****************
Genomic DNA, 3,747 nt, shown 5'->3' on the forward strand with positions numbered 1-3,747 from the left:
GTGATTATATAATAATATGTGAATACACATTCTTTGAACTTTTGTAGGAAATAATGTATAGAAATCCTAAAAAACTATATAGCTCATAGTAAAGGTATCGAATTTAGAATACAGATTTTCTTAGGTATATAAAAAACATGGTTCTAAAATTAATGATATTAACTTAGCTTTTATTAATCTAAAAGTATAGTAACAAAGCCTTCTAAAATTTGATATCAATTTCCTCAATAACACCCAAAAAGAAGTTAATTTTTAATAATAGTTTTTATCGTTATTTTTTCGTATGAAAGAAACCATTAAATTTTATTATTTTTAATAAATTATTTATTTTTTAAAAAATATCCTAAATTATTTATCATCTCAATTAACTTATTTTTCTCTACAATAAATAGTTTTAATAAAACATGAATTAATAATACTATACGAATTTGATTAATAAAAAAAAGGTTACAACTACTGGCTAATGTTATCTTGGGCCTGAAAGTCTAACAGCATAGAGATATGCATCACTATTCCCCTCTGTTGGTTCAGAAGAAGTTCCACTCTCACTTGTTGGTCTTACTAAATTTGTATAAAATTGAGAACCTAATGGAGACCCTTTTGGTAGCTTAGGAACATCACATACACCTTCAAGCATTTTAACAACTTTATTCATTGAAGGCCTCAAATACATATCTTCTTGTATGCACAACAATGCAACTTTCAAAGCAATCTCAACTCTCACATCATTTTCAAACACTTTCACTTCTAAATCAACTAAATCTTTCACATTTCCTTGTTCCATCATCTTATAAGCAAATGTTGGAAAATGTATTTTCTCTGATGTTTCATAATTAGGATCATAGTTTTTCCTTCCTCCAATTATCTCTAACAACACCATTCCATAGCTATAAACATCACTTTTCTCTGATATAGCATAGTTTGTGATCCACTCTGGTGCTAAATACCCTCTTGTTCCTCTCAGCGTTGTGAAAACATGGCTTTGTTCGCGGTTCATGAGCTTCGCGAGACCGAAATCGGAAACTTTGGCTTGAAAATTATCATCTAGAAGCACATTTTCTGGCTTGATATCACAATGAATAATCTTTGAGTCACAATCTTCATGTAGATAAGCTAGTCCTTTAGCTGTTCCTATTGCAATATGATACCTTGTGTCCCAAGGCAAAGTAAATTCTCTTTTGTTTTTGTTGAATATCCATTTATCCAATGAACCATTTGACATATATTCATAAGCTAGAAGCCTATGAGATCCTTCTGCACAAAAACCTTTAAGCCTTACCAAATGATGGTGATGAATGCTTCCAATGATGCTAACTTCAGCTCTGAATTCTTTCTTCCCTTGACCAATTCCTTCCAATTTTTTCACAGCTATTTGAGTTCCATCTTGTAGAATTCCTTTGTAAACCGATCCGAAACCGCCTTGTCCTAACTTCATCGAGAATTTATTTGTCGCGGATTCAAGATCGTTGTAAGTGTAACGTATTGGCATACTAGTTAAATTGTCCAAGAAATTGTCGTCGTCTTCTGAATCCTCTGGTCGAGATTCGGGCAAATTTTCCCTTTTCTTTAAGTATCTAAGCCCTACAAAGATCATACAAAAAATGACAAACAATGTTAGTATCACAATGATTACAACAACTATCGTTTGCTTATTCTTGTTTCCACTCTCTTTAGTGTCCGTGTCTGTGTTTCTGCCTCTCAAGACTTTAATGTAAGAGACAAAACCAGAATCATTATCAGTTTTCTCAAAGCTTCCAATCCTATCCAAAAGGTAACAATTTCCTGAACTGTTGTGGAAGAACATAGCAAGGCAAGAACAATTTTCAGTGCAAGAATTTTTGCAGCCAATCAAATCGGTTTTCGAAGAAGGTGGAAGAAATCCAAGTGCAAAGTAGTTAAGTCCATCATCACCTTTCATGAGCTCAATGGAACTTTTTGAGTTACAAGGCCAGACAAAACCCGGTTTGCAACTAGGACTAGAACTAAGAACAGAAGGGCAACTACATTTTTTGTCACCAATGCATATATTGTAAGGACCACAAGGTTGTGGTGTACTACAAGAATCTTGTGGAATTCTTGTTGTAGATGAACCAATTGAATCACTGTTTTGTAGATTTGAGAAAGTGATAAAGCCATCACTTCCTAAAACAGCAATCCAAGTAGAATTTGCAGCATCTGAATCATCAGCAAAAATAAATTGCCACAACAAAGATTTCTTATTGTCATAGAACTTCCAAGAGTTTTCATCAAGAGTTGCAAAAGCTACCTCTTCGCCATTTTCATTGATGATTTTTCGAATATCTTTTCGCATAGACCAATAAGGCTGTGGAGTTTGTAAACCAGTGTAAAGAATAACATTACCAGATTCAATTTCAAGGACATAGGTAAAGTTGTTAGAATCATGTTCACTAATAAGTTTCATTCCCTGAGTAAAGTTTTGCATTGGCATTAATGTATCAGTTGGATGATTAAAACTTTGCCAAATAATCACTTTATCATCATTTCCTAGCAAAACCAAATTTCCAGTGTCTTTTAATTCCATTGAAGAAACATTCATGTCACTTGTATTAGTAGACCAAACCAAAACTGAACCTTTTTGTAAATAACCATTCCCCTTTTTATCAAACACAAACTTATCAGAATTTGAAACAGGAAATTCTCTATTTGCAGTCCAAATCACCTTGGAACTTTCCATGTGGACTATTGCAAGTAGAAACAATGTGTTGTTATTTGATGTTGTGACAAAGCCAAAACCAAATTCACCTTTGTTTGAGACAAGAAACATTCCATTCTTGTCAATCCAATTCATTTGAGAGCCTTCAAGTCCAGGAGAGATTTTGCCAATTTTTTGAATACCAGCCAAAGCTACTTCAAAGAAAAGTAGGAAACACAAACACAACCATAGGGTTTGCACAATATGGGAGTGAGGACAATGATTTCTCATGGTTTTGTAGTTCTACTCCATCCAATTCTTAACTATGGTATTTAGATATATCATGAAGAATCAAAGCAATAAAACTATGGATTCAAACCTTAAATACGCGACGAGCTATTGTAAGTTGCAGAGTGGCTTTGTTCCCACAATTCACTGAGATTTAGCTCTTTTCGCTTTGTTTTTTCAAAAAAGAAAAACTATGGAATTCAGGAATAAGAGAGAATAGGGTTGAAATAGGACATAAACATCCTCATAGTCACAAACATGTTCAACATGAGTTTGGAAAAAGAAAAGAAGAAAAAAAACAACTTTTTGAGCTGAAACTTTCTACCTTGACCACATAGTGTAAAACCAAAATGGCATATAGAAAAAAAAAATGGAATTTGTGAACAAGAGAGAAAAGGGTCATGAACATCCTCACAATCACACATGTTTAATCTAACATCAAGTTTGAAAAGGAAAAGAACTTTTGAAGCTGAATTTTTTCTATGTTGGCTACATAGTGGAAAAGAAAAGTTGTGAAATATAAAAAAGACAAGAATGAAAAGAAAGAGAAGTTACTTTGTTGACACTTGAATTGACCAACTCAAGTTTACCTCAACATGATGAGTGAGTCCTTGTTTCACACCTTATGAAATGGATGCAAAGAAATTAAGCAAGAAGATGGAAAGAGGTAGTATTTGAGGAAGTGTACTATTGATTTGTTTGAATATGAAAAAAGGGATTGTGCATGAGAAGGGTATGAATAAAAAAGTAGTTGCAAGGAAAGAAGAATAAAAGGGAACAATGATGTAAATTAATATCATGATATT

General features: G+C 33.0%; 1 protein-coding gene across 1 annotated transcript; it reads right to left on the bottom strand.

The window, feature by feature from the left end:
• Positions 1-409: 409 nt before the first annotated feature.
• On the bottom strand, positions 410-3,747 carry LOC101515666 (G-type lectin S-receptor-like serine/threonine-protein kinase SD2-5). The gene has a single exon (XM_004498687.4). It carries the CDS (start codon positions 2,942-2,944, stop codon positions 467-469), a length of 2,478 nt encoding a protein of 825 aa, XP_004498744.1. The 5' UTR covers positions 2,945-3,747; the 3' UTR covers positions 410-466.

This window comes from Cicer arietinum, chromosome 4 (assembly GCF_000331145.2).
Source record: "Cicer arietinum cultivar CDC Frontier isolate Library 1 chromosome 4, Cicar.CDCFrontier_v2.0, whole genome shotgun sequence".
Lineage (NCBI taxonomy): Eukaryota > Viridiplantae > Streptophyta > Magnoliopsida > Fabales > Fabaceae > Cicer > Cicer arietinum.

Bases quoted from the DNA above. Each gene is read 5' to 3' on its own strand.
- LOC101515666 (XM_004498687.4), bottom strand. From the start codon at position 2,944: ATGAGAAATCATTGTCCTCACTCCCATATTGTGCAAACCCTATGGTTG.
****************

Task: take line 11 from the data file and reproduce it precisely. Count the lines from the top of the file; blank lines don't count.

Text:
- LOC101515666 (XM_004498687.4), bottom strand. From the start codon at position 2,944: ATGAGAAATCATTGTCCTCACTCCCATATTGTGCAAACCCTATGGTTG.